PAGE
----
Salim did not answer any questions; he would only repeat that he was fine and ask about his children. The family believes UAE officials were with him during the call.
Canadian Embassy authorities were allowed to meet with Salim after about three months. They were not allowed to ask questions, just confirm his identity and Canadian nationality. They noticed burn marks on his hands, and significant weight loss.
Marwa and her family left Dubai in March out of fear for their safety, and moved to Windsor where they have friends and relatives. She attends Ste. Cécile high school with her 15-year-old sister Nur.
“Now it’s just me and myself. That’s it,” she said. “I have to show my mom that I’m strong and I can deal with it. I don’t want to put more pressure on her.”
The Grade 11 student has stepped up to become a caregiver for her siblings, a supporter for her mother, and a crusader for her father’s freedom.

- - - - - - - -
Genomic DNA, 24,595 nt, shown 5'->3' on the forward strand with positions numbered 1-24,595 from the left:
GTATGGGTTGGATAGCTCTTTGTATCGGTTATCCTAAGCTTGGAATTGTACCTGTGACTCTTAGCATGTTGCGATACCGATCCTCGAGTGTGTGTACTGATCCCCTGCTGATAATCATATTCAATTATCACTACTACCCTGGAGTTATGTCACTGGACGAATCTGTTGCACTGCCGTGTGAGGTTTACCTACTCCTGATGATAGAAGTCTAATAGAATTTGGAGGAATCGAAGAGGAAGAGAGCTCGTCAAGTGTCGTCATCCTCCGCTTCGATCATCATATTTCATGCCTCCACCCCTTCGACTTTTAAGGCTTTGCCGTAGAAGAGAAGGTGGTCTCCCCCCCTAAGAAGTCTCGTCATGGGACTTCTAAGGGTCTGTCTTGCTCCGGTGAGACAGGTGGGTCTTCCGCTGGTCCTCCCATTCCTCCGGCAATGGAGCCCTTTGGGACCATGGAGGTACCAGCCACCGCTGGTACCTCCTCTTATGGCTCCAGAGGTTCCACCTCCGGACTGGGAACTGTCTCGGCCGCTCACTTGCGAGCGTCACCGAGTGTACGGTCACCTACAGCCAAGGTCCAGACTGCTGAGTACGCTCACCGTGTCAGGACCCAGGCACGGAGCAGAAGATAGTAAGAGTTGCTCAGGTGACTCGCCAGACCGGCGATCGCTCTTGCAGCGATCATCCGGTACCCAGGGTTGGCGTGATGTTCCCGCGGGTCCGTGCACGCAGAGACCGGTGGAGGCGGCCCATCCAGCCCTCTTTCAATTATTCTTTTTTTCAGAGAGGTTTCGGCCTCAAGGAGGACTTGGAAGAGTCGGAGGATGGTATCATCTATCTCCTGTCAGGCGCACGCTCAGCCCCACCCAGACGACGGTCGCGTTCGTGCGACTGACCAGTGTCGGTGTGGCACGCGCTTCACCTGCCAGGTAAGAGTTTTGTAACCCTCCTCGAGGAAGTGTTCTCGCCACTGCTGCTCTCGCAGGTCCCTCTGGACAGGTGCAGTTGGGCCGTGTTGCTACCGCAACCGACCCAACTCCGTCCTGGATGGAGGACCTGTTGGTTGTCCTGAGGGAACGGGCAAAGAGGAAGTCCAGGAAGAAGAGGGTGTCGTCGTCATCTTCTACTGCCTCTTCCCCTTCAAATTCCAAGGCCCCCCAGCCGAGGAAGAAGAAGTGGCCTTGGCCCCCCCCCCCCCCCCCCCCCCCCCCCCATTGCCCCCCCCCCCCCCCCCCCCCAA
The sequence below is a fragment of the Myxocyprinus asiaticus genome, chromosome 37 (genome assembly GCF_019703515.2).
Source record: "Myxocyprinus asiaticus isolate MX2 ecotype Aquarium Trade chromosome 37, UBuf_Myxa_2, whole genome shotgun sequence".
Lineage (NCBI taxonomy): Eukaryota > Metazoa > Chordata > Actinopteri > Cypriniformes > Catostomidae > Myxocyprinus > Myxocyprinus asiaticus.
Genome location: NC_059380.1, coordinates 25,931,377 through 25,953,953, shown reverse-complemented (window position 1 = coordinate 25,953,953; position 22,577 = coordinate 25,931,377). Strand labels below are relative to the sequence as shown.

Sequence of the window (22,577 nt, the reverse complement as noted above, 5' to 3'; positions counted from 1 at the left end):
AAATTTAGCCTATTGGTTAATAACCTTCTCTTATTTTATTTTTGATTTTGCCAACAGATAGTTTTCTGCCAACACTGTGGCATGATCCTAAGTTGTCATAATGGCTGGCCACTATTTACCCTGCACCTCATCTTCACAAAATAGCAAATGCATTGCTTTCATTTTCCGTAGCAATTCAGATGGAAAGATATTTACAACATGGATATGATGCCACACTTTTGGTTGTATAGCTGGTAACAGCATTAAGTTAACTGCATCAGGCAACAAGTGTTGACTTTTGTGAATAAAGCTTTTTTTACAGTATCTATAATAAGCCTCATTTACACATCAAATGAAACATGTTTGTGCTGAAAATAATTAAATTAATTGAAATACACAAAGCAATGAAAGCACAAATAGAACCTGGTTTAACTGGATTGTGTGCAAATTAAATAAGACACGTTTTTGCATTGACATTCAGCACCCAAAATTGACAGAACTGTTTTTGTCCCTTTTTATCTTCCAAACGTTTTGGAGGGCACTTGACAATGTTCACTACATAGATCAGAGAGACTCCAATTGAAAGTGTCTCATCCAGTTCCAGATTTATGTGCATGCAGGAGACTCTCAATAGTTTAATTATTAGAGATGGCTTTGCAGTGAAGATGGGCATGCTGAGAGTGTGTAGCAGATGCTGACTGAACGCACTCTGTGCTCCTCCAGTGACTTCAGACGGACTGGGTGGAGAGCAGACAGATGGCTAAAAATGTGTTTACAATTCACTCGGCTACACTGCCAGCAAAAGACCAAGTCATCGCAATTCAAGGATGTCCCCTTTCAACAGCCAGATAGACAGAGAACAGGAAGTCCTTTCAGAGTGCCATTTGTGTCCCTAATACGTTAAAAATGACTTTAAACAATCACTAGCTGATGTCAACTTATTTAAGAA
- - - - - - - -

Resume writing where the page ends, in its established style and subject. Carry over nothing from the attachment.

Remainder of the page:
She will be travelling to Ottawa on Tuesday to discuss the situation with several MPs, including Windsor West MP Brian Masse. She requested to meet with Windsor-Tecumseh MP Joe Comartin as well, but it has not been confirmed.
“He’s my role model,” Marwa said of her father. “He inspires me, and has always wanted to provide us with the best life he could,” she added, wiping tears from her eyes.
Her favourite memories with her dad are playing tennis and swimming together, just the two of them.
“Sometimes I don’t know what to do,” she said. “Sometimes I just cry.”
Since August 2014, at least 10 Libyans including Salim and his brother Mohamad have been detained in the UAE without charge or access to legal representation, according to reports from Amnesty International and HRW.
“The context is that the UAE is engaged in a very aggressive crackdown on Islamist groups,” explained Nicholas McGeehan, the UAE researcher for HRW.
“There’s a very clear pattern whereby people with actual links or perceived links to political Islamist groups are rounded off the street and just disappear into custody,” he said.